6 ways to make shy players more confident

Rugby is a rough-and-tumble game so you wouldn’t think it attracts shy players but it does. They don’t engage with the others and never put their hand up to answer a question. Develop this player by following our six guidelines.

01 Do they really want help?

What we regard as shy might be just the way they feel comfortable. Not every player needs to be the life and soul of the party. In a sport where there is a lot of bonhomie, there are also players who like to shun the limelight and be in the background.

Accept they are perfectly happy to be less forthcoming than the others. It doesn’t have to be a major concern. However, if they become quieter and more reserved then these are signs that you may need to intervene.

02 Don’t label the player

A shy person does not want to be labelled as such. Everything you do to help the player must be done without reference to a perceived problem. “Why don’t you want to make friends?” is the sort of question that makes the player less likely to do so.

Remember, the player has come to rugby to be a rugby player, not get involved in a “shy person to confident person” project.

03 Easy does it

Everything needs to be gradual with a shy player. It is rare that one major event will make them more confident and socially interactive. In training, try mixing them into different groups. Give them minor roles within the group, like asking them to be the one who collects the ball or has to feedback at the end of an exercise on behalf of the group.

04 Stick with it

Since you are not going to see instant results, keep up the hard work throughout the season and into the next and so on. They may take very small steps forward. For younger players, they may even go backwards because of things happening in school or at home. You can provide a great environment for them to express themselves – but at the right pace.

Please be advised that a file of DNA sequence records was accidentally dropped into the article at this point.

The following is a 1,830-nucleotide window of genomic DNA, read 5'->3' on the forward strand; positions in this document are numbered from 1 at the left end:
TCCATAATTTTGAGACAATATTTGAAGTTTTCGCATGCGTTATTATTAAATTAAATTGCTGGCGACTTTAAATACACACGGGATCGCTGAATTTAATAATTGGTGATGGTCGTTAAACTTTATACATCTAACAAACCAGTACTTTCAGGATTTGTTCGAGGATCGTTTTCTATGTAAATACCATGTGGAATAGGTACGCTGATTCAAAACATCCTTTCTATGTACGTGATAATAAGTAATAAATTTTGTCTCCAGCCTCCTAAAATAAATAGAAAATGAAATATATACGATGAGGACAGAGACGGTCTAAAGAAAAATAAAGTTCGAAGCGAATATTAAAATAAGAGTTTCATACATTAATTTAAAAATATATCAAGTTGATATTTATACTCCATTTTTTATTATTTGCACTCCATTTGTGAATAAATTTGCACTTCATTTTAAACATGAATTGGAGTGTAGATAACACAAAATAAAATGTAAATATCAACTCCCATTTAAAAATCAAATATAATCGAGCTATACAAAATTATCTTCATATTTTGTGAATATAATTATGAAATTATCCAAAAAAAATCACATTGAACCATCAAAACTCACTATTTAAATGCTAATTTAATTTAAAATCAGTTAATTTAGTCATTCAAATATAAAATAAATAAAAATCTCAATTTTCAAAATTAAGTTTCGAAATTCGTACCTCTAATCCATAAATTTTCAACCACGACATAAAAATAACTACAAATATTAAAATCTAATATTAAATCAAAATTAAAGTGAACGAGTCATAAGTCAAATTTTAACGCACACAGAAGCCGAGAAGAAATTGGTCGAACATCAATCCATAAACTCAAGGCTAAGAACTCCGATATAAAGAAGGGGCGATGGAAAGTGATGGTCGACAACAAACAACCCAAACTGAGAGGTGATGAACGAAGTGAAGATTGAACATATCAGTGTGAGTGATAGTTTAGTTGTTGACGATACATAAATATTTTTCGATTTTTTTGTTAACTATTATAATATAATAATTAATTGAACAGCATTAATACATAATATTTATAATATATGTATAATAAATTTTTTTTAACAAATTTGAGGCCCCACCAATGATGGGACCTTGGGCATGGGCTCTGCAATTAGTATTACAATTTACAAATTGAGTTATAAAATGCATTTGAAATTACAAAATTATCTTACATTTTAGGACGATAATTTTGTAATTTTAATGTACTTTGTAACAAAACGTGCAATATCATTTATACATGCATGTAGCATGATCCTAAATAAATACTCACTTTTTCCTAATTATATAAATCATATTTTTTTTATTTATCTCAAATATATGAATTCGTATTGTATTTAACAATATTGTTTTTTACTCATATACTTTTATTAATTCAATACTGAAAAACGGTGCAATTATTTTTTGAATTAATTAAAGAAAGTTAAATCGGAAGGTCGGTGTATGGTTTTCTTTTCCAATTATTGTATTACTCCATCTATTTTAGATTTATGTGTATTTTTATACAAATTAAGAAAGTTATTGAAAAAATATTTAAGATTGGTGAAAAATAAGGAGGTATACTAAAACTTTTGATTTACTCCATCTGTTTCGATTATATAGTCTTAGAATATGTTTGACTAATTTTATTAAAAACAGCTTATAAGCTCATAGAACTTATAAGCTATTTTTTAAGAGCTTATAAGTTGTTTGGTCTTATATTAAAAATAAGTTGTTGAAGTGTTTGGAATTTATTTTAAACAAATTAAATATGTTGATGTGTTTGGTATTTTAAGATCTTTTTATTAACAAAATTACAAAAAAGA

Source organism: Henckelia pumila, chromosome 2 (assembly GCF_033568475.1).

05 Make it the right encouragement

All players love encouragement. Shy players seek encouragement just as much as any player. However, you might want to look to encourage some of the social aspects of their participation. For instance, “good support Joe, how could you have helped the others though?”, where you are looking for them to call for support. Or, “I liked the way you three worked together in that exercise, good teamwork, give yourselves a pat on the back”, which includes the player who is normally shy.

06 Be a role model

You are the centre of attention for training. Players respond to you, repeat your actions and mirror your attitude. Not entirely of course, but enough for you to make an impact on behaviour. You might be a normally loud and sociable person, or you might be quite shy.

Whatever your natural demeanour, it is important you are reassuring and socially inclusive. That means talking to all the players and at some stage making small talk with them. This helps the shy player understand how they might be able to interact in the same way.

What a now confident person will tell you

Ask someone who admits to being shy once upon a time what helped them the most. They will often say: Success.

This is measured more by being selected to play, being valued as a member of the team, doing well and receiving praise. It does not always mean winning games.

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